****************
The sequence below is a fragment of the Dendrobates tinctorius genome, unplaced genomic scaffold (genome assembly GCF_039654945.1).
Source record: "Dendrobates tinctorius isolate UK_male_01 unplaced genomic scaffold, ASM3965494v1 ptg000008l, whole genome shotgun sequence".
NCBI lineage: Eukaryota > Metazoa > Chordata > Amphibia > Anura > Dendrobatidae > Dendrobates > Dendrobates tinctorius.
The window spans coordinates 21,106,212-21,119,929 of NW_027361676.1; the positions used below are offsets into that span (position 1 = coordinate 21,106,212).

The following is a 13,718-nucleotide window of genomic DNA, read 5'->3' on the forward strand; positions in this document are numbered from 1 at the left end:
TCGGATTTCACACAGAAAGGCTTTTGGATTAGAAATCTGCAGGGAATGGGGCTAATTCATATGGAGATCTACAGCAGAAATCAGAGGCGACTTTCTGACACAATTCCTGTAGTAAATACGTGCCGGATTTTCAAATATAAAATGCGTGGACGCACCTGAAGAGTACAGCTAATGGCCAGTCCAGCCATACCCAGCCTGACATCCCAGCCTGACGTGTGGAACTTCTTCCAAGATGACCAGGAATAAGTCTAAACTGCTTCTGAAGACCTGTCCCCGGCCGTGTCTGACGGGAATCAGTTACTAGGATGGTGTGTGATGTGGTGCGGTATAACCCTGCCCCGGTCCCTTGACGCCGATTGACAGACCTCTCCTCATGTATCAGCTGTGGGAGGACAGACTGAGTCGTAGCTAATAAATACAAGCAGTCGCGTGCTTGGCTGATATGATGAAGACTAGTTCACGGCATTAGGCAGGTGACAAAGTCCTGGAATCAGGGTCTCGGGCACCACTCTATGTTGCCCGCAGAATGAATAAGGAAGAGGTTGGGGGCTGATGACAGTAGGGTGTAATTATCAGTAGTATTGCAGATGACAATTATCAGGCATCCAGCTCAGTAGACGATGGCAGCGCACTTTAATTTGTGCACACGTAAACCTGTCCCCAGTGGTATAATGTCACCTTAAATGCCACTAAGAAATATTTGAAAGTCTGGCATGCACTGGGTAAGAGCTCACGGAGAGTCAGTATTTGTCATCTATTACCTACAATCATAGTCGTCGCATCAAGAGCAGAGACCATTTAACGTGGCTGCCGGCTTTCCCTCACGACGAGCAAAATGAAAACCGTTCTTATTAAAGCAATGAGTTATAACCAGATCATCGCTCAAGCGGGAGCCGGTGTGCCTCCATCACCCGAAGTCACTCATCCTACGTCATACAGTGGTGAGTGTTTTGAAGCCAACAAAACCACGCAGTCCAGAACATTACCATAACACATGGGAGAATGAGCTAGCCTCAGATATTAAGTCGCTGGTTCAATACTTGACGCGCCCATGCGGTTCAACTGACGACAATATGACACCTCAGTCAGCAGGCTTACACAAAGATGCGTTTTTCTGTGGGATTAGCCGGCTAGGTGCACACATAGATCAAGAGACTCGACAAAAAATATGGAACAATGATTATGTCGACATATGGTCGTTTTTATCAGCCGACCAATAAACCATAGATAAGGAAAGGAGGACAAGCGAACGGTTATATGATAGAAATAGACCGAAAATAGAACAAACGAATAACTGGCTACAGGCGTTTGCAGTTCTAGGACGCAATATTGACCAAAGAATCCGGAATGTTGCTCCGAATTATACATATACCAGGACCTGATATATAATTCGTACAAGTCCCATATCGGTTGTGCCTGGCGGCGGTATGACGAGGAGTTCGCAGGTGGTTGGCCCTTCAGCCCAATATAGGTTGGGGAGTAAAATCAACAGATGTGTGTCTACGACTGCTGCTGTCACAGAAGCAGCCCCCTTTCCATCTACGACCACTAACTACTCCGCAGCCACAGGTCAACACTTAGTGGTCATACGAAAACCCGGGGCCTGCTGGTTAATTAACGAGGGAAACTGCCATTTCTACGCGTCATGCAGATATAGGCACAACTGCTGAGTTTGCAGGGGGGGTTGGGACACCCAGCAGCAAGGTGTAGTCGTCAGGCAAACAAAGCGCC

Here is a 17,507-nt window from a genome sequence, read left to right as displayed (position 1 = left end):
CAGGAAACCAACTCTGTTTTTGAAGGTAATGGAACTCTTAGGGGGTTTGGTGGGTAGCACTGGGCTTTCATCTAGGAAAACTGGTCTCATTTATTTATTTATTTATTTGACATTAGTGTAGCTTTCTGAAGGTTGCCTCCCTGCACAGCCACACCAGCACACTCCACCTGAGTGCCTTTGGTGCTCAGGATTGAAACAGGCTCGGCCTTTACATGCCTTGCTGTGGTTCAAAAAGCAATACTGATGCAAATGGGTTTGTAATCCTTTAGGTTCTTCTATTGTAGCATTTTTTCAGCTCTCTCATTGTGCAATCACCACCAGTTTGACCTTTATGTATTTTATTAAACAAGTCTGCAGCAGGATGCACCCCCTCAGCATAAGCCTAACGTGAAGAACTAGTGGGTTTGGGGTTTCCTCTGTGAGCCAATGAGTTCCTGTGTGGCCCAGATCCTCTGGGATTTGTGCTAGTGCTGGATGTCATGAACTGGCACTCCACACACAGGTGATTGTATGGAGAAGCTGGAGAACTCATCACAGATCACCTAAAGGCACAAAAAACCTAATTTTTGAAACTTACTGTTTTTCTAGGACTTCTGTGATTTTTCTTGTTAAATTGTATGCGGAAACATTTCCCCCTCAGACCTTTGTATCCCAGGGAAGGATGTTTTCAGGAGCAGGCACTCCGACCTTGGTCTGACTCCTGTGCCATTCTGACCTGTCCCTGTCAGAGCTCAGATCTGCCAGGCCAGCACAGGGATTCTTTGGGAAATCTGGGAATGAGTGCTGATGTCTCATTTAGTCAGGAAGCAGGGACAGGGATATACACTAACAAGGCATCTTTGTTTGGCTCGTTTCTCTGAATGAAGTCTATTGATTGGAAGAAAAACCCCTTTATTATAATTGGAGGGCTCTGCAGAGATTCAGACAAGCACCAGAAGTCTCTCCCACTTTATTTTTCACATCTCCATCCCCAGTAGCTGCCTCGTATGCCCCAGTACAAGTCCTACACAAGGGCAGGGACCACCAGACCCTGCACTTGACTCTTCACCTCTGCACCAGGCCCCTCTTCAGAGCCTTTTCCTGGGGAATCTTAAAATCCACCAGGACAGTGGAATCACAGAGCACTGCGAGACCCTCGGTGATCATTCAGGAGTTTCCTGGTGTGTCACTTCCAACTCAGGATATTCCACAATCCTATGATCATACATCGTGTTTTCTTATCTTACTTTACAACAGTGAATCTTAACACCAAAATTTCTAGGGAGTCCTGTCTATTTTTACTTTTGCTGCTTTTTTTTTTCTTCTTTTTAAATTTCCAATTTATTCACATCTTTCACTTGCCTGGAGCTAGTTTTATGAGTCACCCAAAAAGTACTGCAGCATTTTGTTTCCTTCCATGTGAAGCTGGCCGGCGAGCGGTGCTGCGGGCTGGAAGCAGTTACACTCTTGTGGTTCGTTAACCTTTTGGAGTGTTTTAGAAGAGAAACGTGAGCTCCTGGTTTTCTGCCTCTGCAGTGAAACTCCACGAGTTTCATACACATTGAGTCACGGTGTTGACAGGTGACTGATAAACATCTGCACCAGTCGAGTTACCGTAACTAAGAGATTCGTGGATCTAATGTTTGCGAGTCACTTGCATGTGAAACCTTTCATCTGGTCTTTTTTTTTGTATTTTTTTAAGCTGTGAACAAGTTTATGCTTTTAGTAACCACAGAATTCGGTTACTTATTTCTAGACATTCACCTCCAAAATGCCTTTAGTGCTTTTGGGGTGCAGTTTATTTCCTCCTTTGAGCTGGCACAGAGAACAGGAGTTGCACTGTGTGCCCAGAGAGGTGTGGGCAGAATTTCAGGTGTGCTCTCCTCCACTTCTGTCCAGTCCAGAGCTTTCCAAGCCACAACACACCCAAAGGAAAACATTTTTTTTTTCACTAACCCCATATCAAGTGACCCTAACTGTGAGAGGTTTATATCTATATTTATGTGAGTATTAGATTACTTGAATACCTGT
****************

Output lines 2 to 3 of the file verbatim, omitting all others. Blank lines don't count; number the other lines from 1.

Source record: "Dendrobates tinctorius isolate UK_male_01 unplaced genomic scaffold, ASM3965494v1 ptg000008l, whole genome shotgun sequence".
NCBI lineage: Eukaryota > Metazoa > Chordata > Amphibia > Anura > Dendrobatidae > Dendrobates > Dendrobates tinctorius.